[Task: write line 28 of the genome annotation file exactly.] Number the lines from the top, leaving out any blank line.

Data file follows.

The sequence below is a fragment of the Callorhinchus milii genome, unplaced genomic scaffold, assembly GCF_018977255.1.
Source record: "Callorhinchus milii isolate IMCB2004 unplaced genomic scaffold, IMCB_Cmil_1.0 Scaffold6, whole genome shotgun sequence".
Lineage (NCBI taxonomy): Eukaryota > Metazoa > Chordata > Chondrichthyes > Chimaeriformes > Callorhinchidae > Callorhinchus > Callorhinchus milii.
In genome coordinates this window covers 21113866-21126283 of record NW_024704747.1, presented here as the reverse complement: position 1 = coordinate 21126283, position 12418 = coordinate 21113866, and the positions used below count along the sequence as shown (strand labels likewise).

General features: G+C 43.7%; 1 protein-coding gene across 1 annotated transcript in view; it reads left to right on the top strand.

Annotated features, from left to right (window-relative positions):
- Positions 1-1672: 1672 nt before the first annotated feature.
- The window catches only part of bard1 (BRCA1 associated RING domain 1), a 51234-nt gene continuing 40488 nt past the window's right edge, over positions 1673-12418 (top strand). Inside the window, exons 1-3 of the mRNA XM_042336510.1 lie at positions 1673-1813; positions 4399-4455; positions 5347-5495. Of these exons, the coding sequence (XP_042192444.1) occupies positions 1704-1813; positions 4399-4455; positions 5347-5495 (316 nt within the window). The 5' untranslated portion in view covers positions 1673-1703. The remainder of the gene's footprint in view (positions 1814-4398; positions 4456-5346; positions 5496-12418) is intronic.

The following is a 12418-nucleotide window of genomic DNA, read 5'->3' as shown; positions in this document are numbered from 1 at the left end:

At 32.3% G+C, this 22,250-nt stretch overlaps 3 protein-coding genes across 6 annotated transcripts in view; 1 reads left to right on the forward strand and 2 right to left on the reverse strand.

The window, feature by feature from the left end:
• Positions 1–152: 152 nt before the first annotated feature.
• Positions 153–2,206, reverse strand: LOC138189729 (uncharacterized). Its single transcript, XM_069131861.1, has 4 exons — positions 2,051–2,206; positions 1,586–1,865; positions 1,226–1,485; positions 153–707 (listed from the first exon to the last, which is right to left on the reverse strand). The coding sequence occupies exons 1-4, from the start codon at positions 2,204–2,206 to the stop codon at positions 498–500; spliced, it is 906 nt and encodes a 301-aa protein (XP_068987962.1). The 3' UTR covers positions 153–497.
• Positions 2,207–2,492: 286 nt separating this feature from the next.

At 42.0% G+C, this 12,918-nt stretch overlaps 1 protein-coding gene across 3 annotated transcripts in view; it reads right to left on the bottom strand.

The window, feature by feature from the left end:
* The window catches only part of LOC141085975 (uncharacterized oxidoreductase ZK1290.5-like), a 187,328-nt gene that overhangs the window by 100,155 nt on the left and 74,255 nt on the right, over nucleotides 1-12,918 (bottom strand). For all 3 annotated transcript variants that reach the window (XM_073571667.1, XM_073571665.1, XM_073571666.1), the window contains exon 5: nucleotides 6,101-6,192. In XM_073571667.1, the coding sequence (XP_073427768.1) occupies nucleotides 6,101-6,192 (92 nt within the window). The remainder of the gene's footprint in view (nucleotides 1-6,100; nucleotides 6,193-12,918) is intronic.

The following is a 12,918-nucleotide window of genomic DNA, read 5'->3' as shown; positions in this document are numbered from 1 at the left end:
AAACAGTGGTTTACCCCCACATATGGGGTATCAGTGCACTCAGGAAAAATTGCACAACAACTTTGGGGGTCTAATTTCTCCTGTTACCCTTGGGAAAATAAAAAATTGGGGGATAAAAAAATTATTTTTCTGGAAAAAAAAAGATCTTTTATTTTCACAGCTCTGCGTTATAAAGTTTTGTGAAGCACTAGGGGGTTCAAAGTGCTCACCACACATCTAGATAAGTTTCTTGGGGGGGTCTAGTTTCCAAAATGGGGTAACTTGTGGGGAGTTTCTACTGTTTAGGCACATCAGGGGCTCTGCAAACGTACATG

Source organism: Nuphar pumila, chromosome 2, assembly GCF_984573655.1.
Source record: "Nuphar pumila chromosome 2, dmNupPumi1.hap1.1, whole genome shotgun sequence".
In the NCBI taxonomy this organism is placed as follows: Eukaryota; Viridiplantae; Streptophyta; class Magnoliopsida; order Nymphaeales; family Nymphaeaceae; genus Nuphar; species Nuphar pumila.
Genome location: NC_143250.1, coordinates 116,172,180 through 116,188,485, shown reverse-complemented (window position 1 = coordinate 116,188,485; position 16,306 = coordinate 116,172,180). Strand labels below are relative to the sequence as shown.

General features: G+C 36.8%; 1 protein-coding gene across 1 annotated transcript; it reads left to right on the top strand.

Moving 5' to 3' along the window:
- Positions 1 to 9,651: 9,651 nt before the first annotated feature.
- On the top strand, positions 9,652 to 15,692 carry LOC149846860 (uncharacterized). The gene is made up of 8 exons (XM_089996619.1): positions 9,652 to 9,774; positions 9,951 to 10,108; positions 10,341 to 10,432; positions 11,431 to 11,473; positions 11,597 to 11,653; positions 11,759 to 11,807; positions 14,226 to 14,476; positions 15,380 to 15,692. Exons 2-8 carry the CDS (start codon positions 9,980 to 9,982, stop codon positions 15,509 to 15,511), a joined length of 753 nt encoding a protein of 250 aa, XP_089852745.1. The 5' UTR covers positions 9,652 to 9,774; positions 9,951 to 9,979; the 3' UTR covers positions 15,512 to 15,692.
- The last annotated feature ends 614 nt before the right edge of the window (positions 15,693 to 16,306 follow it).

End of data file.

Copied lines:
- The last annotated feature ends 614 nt before the right edge of the window (positions 15,693 to 16,306 follow it).